3. Application Workload Placement Decisions Will Continue to Shift to End Users
Gartner made a big splash last year when it forecast that CMOs will control more than 50 percent of IT spending by 2017. One cannot know, of course, how this forecast will turn out, but the two predictions above clearly reflect a similar perspective: When it comes to applications, end-users are increasingly in the driver's seat. The question is whether those business-oriented applications will be deployed on-premises or in the cloud.
Three key facts are relevant here:
Look for many stories in 2014 about companies launching new Internet-enabled business offerings and recognize that 99 percent of them rely on the cloud for back-end processing.
4. Private Cloud Will Have Its Moment of Truth
For the past several years, IT organizations have acknowledged that cloud computing provides undoubted benefits, but security and privacy concerns necessitate that an internal cloud be implemented before "real" applications be deployed. Many of these private cloud initiatives have been extended processes, though, bogged down by budgeting, lengthy vendor assessments, employee skill building and, yes, internal politics.
While this kind of delay could be accepted as part of the growing pains of shifting to a new platform, 2014 will force companies to really assess the progress of their private cloud efforts. Application workload deployment decisions are being made every day; every decision that puts the application in the public cloud means one more application that will never be deployed internally. Forget the "transfer your cloud applications to a production-quality internal cloud" rhetoric often spouted by vendors. The reality is that, once deployed, applications find their permanent home.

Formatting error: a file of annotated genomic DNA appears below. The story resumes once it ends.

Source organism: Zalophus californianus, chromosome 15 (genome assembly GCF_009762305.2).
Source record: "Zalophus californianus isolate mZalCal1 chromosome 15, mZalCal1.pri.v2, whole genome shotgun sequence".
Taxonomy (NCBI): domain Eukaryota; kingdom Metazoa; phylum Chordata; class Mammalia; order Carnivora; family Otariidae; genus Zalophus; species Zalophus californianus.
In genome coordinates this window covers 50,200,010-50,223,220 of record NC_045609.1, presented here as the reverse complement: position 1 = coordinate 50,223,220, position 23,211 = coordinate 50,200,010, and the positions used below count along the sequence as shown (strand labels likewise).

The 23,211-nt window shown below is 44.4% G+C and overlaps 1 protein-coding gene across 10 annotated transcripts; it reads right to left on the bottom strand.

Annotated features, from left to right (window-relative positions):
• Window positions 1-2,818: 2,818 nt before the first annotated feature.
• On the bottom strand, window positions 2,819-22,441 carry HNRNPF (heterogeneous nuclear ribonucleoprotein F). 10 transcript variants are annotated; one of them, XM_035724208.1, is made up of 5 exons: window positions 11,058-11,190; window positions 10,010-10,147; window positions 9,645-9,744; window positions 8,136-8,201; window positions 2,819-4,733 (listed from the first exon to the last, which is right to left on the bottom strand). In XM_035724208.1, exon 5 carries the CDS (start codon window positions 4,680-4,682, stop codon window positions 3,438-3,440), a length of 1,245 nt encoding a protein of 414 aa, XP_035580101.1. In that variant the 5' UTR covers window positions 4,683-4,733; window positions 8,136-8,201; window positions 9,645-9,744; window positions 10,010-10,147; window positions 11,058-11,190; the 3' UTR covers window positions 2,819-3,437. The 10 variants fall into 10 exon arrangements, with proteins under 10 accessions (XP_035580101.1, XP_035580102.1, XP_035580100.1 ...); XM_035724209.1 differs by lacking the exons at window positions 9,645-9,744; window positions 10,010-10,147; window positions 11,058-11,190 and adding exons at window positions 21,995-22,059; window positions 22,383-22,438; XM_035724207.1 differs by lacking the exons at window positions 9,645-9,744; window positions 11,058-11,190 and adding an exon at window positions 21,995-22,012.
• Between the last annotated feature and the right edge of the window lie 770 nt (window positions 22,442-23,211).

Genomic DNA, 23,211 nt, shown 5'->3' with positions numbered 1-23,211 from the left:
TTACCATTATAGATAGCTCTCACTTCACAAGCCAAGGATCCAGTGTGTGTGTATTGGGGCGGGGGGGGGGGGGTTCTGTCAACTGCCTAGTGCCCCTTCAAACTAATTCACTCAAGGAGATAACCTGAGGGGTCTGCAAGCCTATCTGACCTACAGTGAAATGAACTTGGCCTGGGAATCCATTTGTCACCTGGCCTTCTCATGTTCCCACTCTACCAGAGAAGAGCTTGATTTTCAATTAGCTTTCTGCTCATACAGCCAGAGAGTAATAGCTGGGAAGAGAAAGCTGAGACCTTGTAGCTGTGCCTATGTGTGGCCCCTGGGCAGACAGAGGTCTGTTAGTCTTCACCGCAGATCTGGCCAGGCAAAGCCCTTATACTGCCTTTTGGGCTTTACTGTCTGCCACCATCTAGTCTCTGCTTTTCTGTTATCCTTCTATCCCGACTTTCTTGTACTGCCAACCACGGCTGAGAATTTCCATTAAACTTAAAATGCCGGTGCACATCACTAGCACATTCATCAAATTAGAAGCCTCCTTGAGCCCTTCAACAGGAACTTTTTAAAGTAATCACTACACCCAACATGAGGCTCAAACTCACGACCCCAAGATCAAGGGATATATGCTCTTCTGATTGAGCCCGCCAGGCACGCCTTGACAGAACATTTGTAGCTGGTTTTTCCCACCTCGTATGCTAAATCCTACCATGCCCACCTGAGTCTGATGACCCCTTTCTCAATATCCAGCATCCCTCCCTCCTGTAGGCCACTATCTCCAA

This means IT organizations planning private cloud environments have a short runway to deliver something. Otherwise, the cloud adoption decision will be made in a de facto fashion. Moreover, the measure of that private cloud will be how well it matches up to the convenience and functionality of public providers. A "cloud" that makes IT operator's jobs more convenient but does nothing for cloud users will end up a ghost town, bypassed by developers and business units on their journey to agility and business responsiveness.
5. Cloud Brokerage Will Come Into Focus
Just as private cloud computing will face some hard truths in 2014, so, too, will the vision of hybrid cloud computing as a single homogenous technology spanning internal data centers and external cloud environments hosted by the internal technology provider. The reality is that every enterprise will use multiple cloud environments delivered with heterogeneous platforms. The crucial need will be to create or obtain capabilities to manage the different cloud environments with a consistent management framework — i.e., cloud brokerage.
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